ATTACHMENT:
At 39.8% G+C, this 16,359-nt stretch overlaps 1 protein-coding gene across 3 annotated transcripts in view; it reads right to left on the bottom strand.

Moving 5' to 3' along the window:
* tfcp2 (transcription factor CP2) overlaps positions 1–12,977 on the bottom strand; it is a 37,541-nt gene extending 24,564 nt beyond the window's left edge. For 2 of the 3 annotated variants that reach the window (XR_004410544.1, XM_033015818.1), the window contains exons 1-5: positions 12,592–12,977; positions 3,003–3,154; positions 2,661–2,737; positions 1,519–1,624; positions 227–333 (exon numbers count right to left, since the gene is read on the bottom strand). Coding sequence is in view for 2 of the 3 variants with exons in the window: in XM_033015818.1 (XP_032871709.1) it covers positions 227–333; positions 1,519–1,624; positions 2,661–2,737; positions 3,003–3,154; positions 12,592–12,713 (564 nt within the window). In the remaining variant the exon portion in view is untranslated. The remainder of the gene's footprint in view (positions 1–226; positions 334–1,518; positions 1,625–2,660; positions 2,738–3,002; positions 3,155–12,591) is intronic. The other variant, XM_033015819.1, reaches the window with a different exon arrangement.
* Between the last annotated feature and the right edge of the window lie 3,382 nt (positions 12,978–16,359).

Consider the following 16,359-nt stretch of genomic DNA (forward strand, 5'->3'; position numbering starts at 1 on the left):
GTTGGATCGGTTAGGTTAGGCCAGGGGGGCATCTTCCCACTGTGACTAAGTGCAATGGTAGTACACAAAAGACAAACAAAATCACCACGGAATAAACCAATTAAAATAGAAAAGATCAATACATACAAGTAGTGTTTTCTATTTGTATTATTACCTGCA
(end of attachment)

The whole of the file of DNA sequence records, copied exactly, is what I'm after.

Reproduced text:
At 39.8% G+C, this 16,359-nt stretch overlaps 1 protein-coding gene across 3 annotated transcripts in view; it reads right to left on the bottom strand.

Moving 5' to 3' along the window:
* tfcp2 (transcription factor CP2) overlaps positions 1–12,977 on the bottom strand; it is a 37,541-nt gene extending 24,564 nt beyond the window's left edge. For 2 of the 3 annotated variants that reach the window (XR_004410544.1, XM_033015818.1), the window contains exons 1-5: positions 12,592–12,977; positions 3,003–3,154; positions 2,661–2,737; positions 1,519–1,624; positions 227–333 (exon numbers count right to left, since the gene is read on the bottom strand). Coding sequence is in view for 2 of the 3 variants with exons in the window: in XM_033015818.1 (XP_032871709.1) it covers positions 227–333; positions 1,519–1,624; positions 2,661–2,737; positions 3,003–3,154; positions 12,592–12,713 (564 nt within the window). In the remaining variant the exon portion in view is untranslated. The remainder of the gene's footprint in view (positions 1–226; positions 334–1,518; positions 1,625–2,660; positions 2,738–3,002; positions 3,155–12,591) is intronic. The other variant, XM_033015819.1, reaches the window with a different exon arrangement.
* Between the last annotated feature and the right edge of the window lie 3,382 nt (positions 12,978–16,359).

Consider the following 16,359-nt stretch of genomic DNA (forward strand, 5'->3'; position numbering starts at 1 on the left):
GTTGGATCGGTTAGGTTAGGCCAGGGGGGCATCTTCCCACTGTGACTAAGTGCAATGGTAGTACACAAAAGACAAACAAAATCACCACGGAATAAACCAATTAAAATAGAAAAGATCAATACATACAAGTAGTGTTTTCTATTTGTATTATTACCTGCA